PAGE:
8. Dismayed says:

    I’m with you EW. I’ve long thought that the three state solution was probably the only reasonable salvage position we have at this point.

    It seems to me that the situation on the ground is more or less organically headed that way. Our arming the Sunnis may simply be a means of keeping the shia from prolonging a war of succession by the shia.

    In the beginning a one state solution, probably was the goal for Bushco – feeling that one puppet state is easier to control. Learning that’s not so three state may be the accepted plan B.

    If we do go three state, anybody want to bet who ends up with all the oil. The sunni, of course. They’ll be more dependent on us, where the shia will have big bro iran and bigger bro russia to look after them.

    Wow, just dawned on me that this is looking more and more like vietnam all the time.

    Anyway, seems pretty obvioust to me that a three state solution may be the cost of peace, but I’m sure oil interest will keep that peace short lived, if it arrives at all. At the very least it gives us a conventional war to deal with, and a side to back, and that is something Bushco knows will be easier to sell.

    Hold on to your hats, new lines in the sand, coming right up.

  9. Mimikatz says:

    How could the Sunnis end up with all the oil when most of it is in the south (Shi’a) or north (Kurdistan)? They are fighting over Mosul, their ownly hope for holding on to some.

    To me it indicates that Hunt at least foresees that Iran will have hegemony over the southern oil fields, or they will be badly damaged in the coming war between the US and Iran, so he’s locking up what is likely to be all that’s really left.

  10. Dismayed says:

    I don’t have a good grasp on where exactly the oil is located. I thought a good portion of it was in arguable areas, while yes concentrated in the south.

    Perhaps Bushco is pushing the Sunni to accept less oil in exchange for their lives, and there is a back door deal with the shia?

    Lord knows the mechanations, but it does seem that a three state solution is coming and that does seem like the most natural solution.

  11. AZ Matt says:

    Between Bush landing in the Anbar Resort & Military Base and this information concerning the Hunt Co., I would say the maps are ready showing where the dividing lines are between the Kurds, the Sunnie and Shias.

  12. sailmaker says:

    Here is a map of the oil. http://www.eia.doe.gov/emeu/se…..bigpic.htm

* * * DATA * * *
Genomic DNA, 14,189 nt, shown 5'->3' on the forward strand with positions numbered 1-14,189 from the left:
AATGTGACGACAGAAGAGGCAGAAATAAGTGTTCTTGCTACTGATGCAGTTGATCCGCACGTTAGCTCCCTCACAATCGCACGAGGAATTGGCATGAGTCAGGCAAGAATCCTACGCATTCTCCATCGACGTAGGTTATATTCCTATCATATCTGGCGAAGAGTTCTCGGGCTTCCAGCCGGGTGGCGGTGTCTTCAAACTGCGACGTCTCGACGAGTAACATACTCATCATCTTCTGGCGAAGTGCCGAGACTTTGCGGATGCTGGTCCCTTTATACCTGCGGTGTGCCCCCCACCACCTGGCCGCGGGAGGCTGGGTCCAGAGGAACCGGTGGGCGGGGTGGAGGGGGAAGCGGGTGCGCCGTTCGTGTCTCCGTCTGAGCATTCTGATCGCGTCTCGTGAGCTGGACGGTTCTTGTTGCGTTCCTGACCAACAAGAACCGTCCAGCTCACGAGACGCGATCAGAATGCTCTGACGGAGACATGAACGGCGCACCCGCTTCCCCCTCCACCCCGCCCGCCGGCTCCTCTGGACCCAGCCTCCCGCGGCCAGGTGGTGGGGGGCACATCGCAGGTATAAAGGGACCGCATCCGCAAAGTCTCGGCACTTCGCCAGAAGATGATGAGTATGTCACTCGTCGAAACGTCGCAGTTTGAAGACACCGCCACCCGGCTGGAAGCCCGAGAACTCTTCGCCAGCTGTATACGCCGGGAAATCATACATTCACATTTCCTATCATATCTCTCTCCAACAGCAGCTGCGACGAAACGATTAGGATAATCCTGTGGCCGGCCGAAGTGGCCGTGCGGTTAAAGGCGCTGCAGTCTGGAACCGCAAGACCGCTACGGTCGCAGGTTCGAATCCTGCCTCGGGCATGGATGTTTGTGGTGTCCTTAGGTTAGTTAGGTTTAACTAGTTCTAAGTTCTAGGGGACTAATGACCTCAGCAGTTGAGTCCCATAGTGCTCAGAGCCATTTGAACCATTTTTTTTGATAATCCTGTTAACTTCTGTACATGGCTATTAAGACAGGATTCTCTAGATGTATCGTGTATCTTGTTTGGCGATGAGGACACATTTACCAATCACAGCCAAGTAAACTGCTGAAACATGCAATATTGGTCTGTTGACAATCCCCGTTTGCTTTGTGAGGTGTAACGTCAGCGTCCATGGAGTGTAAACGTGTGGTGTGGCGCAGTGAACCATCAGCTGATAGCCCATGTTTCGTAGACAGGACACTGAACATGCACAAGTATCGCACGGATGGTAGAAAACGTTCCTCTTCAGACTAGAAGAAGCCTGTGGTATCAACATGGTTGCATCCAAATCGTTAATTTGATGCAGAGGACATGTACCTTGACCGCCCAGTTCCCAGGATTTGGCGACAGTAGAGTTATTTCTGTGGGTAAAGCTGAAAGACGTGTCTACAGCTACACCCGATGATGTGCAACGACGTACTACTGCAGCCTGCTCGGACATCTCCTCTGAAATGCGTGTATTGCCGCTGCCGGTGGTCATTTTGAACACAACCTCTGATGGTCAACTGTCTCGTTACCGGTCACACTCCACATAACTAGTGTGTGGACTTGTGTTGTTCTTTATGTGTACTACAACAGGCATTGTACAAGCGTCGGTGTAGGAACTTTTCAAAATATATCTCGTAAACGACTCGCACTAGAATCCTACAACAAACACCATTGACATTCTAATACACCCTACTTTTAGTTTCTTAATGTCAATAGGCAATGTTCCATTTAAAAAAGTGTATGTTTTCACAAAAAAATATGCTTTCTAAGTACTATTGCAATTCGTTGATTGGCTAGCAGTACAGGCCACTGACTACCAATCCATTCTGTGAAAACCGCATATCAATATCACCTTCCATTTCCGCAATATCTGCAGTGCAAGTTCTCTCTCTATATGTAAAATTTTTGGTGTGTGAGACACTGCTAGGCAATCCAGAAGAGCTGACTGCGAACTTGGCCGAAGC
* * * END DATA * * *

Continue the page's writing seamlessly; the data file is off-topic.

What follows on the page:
Super impose a map of the new, permanent bases and one gets the idea of why we are there. Notice there aren’t bases in al-Anbar, or Karballa provences. http://www.fcnl.org/iraq/bases.htm

    As to why Hunt would make such a gamble as making a deal with the Kurds – gambling runs in the family. The Hunt brothers ran up the silver market in the 1970s in response to inflation http://www.wallstraits.com/mai…..p?id=1298. I kind of think Eisenhower was wrong about them:

    Should any political party attempt to abolish social security, unemployment insurance, and eliminate labor laws and farm programs, you would not hear of that party again in our political history. There is a tiny splinter group, of course, that believes you can do these things. Among them are H. L. Hunt (you possibly know his background), a few other Texas oil millionaires, and an occasional politician or business man from other areas. Their number is negligible and they are stupid.
    Letter to Edgar Newton Eisenhower, his brother (1954-11-08)

    Not stupid – dangerous in my opinion.

  13. phred says:

    Clearly, Eisenhower underestimated the malevolence of the splinter group and their ability to buy the talent they needed to impose their will on the rest of us.

  14. Anonymous says:

    Sailmaker – You are right about Lawrence’s map. There is actually much of T.E.Lawrence’s work that was eerily prescient about Bush’s Iraq exploits. In fact, most of the mistakes and idiotic thoughts of Bush and the neocons were covered in one way or another in the Seven Pillars of Wisdom; especially the winning nature of insurgency like battle in this area of the world. Shame that Bush can’t/doesn’t read; he could have gained much from the Seven Pillars. There is an absolutely fantastic French movie from the 60s (one of the all time great war movies in my estimation) by the name of â€The Battle of Algiers†that also clearly exhibits about every lesson on the region that Bush and the neocons STILL have not learned. For anybody that has not seen this movie, I highly recommend it.